Knights fire back at Phil Gould amid furore around players' Bali trip

The outspoken Bulldogs supremo has been put in his place over the Newcastle drama.

From left to right, Phil Gould and a trio of Newcastle Knights players.
Phil Gould was among the most vocal critics of Newcastle's decision to give their Knights players an extended mid-season break. Pic: Getty

Newcastle Knights director of football, Peter Parr, has hit back at the media uproar around his club, amid revelations a group of players travelled to Bali after being granted a mid-season break. The Knights have the bye this week and will be the only NRL club not taking part in Magic Round in Brisbane, which kicks off at Suncorp Stadium on Friday night.

Gould was among the most vocal critics of Newcastle's decision to grant their players an extended break after just nine rounds of the season. The Channel Nine commentator - who is also the Canterbury Bulldogs GM of Football - said the 14th-placed Knights squad should be training rather than holidaying in places like Bali, where a small group of players went to unwind.

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The Nine commentator said the players were paid to play and train and suggested they should "find another job" if they already needed such a long break after just nine rounds.

“Maybe (Knights coach Adam O’Brien) thought after what he said after the (Eels loss), maybe they’re a bit busted," Gould said on the Six Tackles with Gus podcast. “It’s a time to replenish, to treat your injuries, to get ready for the following week, and it’s a refresher course.

“I remember when I was a player and we had byes, (coach) Warren Ryan used to flog us. It put steel in your team, it put steel in your attitude. You are paid to train and play, that’s what you are paid to do. Find something else to do, find another job if you don’t want this job.”

Gould's comments were echoed by others on Fox League's NRL 360 panel but they haven't gone down well at the Knights, with Parr suggesting the Bulldogs supremo should keep his nose out of their business. “Our preference would be that people at other clubs worry about their own club,” the Newcastle director of football told The Daily Telegraph.

Parr insisted the Knights would run the football club their own way and be guided by the coaching staff and players about what they think is the best course of action to take over the season. He also suggested that less than six players had headed overseas, and that it was a one-off decision to allow the players to travel, ahead of two more byes later in the season.

"Lots of people have an opinion on how to best utilise your byes," he added. "Some people think you should get flogged, others think you should get away. We’ve got three games and then another bye so they won’t be going away on the next bye or the one after that."

Phil Gould warned over media comments

Parr's comments come after Gould was officially warned about his commentary of the game last week, amid growing discontent across the league world over his dual roles in the media and at the Bulldogs. Opposition clubs have reportedly been keeping tabs on Gould's often provocative media comments about refereeing calls, judiciary matters and other issues frequently relating to the Bulldogs.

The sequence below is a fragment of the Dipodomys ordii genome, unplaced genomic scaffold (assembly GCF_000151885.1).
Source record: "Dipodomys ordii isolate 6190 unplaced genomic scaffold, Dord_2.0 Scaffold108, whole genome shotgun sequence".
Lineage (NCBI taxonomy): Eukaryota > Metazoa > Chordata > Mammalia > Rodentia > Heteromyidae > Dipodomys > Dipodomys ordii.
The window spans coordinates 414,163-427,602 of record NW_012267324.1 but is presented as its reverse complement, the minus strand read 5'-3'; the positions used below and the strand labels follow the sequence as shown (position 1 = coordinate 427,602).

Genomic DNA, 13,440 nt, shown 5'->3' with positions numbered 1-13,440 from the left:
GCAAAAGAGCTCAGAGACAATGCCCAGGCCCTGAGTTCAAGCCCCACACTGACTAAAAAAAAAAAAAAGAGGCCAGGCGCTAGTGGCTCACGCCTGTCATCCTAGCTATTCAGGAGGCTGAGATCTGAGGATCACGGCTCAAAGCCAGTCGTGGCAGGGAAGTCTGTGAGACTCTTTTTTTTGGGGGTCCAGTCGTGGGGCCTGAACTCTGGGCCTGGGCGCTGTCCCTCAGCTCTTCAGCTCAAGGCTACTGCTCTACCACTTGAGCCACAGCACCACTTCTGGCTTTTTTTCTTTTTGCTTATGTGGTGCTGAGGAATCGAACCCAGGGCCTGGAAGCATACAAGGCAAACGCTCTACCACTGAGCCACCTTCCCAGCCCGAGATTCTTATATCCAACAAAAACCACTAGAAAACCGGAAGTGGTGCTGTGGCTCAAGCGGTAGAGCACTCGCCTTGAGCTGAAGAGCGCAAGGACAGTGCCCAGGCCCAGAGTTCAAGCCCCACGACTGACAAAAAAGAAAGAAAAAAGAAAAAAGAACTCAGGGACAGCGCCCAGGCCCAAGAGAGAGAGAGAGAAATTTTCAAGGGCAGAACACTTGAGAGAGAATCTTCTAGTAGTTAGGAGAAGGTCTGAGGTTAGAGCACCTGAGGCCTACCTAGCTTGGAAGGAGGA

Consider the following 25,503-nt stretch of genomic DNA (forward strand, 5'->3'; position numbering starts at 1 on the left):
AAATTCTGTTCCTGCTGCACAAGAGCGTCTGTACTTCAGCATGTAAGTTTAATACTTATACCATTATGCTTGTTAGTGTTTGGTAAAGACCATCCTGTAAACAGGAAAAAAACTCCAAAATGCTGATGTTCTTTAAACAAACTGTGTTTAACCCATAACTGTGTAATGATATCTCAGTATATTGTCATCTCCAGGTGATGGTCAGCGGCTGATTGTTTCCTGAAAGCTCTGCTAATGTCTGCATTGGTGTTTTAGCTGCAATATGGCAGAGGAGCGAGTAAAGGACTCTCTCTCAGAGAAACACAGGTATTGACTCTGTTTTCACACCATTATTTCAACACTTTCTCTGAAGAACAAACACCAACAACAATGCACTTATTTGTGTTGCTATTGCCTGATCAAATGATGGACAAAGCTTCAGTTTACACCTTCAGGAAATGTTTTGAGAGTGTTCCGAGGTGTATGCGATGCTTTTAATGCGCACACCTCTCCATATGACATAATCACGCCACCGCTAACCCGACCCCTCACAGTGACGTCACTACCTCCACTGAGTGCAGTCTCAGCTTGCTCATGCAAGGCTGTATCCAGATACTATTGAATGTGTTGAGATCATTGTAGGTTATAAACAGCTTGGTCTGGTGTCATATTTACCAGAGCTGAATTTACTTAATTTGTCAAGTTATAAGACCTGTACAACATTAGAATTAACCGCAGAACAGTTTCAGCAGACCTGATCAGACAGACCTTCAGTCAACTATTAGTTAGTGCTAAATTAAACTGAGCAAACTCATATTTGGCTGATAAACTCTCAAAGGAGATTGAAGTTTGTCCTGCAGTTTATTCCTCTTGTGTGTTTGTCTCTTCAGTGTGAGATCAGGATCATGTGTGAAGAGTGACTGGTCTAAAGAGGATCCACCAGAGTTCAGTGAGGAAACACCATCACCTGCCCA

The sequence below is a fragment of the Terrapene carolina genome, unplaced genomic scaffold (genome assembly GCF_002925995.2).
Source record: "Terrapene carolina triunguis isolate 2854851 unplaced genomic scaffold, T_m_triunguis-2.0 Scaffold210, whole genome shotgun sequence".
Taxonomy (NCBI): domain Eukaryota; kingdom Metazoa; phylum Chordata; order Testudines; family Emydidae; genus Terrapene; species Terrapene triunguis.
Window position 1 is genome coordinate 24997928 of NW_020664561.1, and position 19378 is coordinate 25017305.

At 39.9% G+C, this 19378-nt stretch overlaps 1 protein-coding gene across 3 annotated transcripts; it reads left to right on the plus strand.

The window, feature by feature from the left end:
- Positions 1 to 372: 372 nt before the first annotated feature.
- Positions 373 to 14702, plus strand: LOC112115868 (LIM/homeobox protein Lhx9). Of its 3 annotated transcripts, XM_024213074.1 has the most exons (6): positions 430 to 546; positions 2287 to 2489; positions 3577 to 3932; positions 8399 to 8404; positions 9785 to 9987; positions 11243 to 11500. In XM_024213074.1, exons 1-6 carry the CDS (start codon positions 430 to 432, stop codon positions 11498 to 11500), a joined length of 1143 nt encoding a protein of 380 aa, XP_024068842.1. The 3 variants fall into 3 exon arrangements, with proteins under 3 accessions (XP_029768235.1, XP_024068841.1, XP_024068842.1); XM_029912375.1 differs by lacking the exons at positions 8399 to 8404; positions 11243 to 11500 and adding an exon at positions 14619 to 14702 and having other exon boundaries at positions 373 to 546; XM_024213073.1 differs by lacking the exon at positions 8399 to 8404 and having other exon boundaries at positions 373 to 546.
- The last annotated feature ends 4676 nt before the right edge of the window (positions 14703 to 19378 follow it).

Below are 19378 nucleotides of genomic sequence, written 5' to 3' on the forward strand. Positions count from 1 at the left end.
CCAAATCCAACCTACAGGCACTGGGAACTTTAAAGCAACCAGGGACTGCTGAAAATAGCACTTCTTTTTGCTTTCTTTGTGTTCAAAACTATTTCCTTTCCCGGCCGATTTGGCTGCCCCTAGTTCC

Earlier in the season, Gould criticised the officiating in Canterbury's loss to South Sydney on Good Friday, slamming the decision to sin-bin Jacob Preston for a hip drop tackle.

Gould was formally warned against commenting on matters still subject to decisions by NRL CEO Andrew Abdo last week - but has since kept up his criticism, declaring referee Grant Atkins was too 'emotional' after being sworn at by Bulldogs gun Josh Reynolds last weekend.

Abdo denies suggestions the NRL is trying to silence Gould, but says he and other club officials need to be mindful about discussing judicial matters that are still before the relevant authorities. "My conversation with the Bulldogs was just around registered club officials not breaching the rules," Abdo said.

Pictured left to right, NRL boss Andrew Abdo and Nine commentator Phil Gould.
NRL boss Andrew Abdo says a warning to Phil Gould over his outspoken media commentary was not an attempt to 'silence' him. Pictures: Getty Images

"If there's a matter that's live, for example either a matter that relates to the match review or the judiciary or an integrity matter, the rules don't permit players or officials accredited under those rules to talk openly about it. That's what the conversation was about. This is definitely not about silencing anyone in the media. It's important everyone have their opinions.

"You guys (the media) do a great job for us, telling the stories to the fans. This is not about not wanting criticism, this is just about the rules that the NRL has for everyone accredited in the game. There's a reason why club officials aren't able to comment when a matter is live because we don't want the perception of that influencing the decision-makers."

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